The struggle of our people of San Sebastián Bachajón is to conserve our indigenous territory which we inherited from our ancestors, it is where we live, it gives us life and identity. We are defending our land with our lives if necessary, against the ambition of the government and of the lords of money who want to build luxury hotels, golf courses and runways for rich tourists, at the cost of the exploitation, marginalization and discrimination of our people; faced with the defence we have mounted against these projects the government has had only one answer: repression, imprisonment and death.

Our brothers from San Sebastian Bachajon have been imprisoned, on the 3rd of February 2011, 117 of our compañeros were imprisoned; they were released in the same year thanks to the solidarity of all of you; still unjustly imprisoned are our compañeros Antonio Estrada Estrada in Playas de Catazajá, and Miguel Demeza Jiménez in El Amate, tortured and accused using fabricated evidence, violating their human rights because the justice of the bad government is not for the poor and the indigenous.

Another response from the bad government and the lords of money and power has been death, they ordered the killing of our brother Juan Vázquez Guzmán on the 24th of April this year, so far this crime of the bad government remains unpunished. Our compañero Juan Vázquez Guzmán is an example of struggle and of love for his people, he gave his life for his people, he struggled for his people to be free from the oppression and the abuse of power of the bad government, he struggled to recover the territory which had been seized, he always inspired the compañeros and compañeras to continue struggling and defending their land, he was always also closely following the legal work such as the amparo (order for legal protection) 274/2011 from the Seventh District Court, and he constantly denounced the politicians and corrupt judges who have until now favoured the dispossession.

In spite of so much repression our people continue resisting with the intention of gaining victory, as we were taught by our compañero Juan Vázquez Guzmán, cowardly murdered by the bad government.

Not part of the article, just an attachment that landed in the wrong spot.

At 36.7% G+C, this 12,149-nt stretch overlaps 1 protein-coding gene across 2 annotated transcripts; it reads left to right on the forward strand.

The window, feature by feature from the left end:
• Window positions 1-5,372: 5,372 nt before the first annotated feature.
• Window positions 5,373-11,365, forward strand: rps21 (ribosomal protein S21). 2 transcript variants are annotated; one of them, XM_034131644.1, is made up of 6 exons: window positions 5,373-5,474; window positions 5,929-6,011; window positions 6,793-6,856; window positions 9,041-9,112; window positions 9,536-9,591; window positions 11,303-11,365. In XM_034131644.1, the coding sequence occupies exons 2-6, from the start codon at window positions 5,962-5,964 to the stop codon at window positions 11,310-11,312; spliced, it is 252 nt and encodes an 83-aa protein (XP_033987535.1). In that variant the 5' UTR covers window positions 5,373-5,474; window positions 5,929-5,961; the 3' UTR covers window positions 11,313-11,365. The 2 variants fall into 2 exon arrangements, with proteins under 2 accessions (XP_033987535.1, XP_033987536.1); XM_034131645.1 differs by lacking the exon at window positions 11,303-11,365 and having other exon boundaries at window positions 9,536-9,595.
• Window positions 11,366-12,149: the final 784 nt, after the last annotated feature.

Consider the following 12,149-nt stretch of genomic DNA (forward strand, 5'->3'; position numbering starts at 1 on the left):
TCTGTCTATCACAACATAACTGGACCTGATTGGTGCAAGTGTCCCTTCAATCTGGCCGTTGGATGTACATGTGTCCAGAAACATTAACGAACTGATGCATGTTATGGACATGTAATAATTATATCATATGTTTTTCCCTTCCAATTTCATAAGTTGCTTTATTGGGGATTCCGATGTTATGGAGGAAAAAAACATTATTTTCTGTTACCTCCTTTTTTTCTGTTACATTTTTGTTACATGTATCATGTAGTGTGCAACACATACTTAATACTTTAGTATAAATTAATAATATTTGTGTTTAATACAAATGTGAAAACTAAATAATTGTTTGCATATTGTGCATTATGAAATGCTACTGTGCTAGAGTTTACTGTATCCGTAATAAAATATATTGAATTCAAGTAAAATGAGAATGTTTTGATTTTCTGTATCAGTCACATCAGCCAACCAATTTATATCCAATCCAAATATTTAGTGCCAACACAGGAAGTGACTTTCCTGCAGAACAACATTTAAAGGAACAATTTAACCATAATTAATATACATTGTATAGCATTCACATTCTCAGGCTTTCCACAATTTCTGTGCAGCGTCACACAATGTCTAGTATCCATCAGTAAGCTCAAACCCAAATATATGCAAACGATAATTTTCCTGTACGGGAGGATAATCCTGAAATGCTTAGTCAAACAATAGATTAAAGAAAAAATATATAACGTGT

Although the rulers do not like it, we will continue defending our territory because this is where we come from, and we are not leaving despite their repression and corruption, we will defend it as our grandfathers and grandmothers did until we achieve victory.


From the northern zone of Chiapas, receive an embrace from women and men of San Sebastian Bachajón.


Land and Freedom!

Hasta la victoria siempre!

Freedom Political Prisoners!

Juan Vazquez Guzman Lives, the Bachajón Struggle continues!

Treasure Islands

A few miles off the coast of the UK are the Isle of Man, Jersey and Guernsey who welcome economic refugees. They are fleeing not from hunger or misery but  income tax. They don’t arrive illegally in leaky boats but by private jet to be received by waiting Bentleys and Rolls Royces. These are the men and women who want to cheat the tax man.

However the recent recession has caused a dip in those islands’ prosperity and Jersey and Guernsey have reduced the privileges of the rich. The result is a budget deficit paid for, not by the multi-millionaires, but by the workers. It is the Robin Hood effect backwards – taking from the poor to give to the rich.

"If we destroy our financial system, we will become a kind of Liverpool, but with a worse climate," claims Manx Prime Minister, Alan Bell. During the last G8 meeting, he promised to participate in the fight against tax fraud and to "take into account the concerns of London and the European Union," but did not commit to anything concrete. The financial sector accounts for a quarter of the Isle of Man’s economy, there is an advantageous corporate tax rate and the highest tax level is 20 per cent, capped at €125,000 annually no matter the amount of revenue declared. There is no estate tax, not even on capital gains – all a boon to the millionaires.

The wages of the 80,000 residents are close to those of the UK, but the cost of living is clearly higher. Rents are higher and food must be shipped in by boat or flown in by airplane. Budget cuts totalling €35m  will affect seasonal workers (five years of residence are required to benefit from health care).  As for raising taxes on the wealthy, that is clearly out of the question. "This is the worst crisis I've ever known, and I'm no spring chicken," says pensioner Norma Cassell